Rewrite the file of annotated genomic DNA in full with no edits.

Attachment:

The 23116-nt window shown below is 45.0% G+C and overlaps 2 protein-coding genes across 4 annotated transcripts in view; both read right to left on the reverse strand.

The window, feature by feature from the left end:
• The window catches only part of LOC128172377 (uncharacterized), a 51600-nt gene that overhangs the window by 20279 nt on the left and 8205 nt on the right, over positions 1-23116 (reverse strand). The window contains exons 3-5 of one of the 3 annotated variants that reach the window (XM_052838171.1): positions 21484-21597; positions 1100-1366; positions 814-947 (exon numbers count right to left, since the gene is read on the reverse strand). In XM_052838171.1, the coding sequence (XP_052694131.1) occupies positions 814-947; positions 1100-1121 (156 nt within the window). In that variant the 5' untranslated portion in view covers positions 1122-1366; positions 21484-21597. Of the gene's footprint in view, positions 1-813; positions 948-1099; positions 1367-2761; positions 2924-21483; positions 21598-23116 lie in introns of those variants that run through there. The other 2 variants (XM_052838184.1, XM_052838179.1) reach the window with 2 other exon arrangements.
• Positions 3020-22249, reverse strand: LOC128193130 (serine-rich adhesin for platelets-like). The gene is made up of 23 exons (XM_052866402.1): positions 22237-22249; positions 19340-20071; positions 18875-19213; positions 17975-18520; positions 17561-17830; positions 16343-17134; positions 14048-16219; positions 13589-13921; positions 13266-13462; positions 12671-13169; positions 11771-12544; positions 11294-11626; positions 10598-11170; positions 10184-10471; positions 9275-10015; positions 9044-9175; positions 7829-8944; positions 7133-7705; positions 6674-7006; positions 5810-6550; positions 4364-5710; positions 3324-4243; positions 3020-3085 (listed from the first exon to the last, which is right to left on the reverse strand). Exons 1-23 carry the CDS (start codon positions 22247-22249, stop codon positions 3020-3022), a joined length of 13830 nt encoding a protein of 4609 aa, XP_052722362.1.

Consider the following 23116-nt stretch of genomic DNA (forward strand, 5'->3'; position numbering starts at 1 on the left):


The 23116-nt window shown below is 45.0% G+C and overlaps 2 protein-coding genes across 4 annotated transcripts in view; both read right to left on the reverse strand.

The window, feature by feature from the left end:
• The window catches only part of LOC128172377 (uncharacterized), a 51600-nt gene that overhangs the window by 20279 nt on the left and 8205 nt on the right, over positions 1-23116 (reverse strand). The window contains exons 3-5 of one of the 3 annotated variants that reach the window (XM_052838171.1): positions 21484-21597; positions 1100-1366; positions 814-947 (exon numbers count right to left, since the gene is read on the reverse strand). In XM_052838171.1, the coding sequence (XP_052694131.1) occupies positions 814-947; positions 1100-1121 (156 nt within the window). In that variant the 5' untranslated portion in view covers positions 1122-1366; positions 21484-21597. Of the gene's footprint in view, positions 1-813; positions 948-1099; positions 1367-2761; positions 2924-21483; positions 21598-23116 lie in introns of those variants that run through there. The other 2 variants (XM_052838184.1, XM_052838179.1) reach the window with 2 other exon arrangements.
• Positions 3020-22249, reverse strand: LOC128193130 (serine-rich adhesin for platelets-like). The gene is made up of 23 exons (XM_052866402.1): positions 22237-22249; positions 19340-20071; positions 18875-19213; positions 17975-18520; positions 17561-17830; positions 16343-17134; positions 14048-16219; positions 13589-13921; positions 13266-13462; positions 12671-13169; positions 11771-12544; positions 11294-11626; positions 10598-11170; positions 10184-10471; positions 9275-10015; positions 9044-9175; positions 7829-8944; positions 7133-7705; positions 6674-7006; positions 5810-6550; positions 4364-5710; positions 3324-4243; positions 3020-3085 (listed from the first exon to the last, which is right to left on the reverse strand). Exons 1-23 carry the CDS (start codon positions 22247-22249, stop codon positions 3020-3022), a joined length of 13830 nt encoding a protein of 4609 aa, XP_052722362.1.

Consider the following 23116-nt stretch of genomic DNA (forward strand, 5'->3'; position numbering starts at 1 on the left):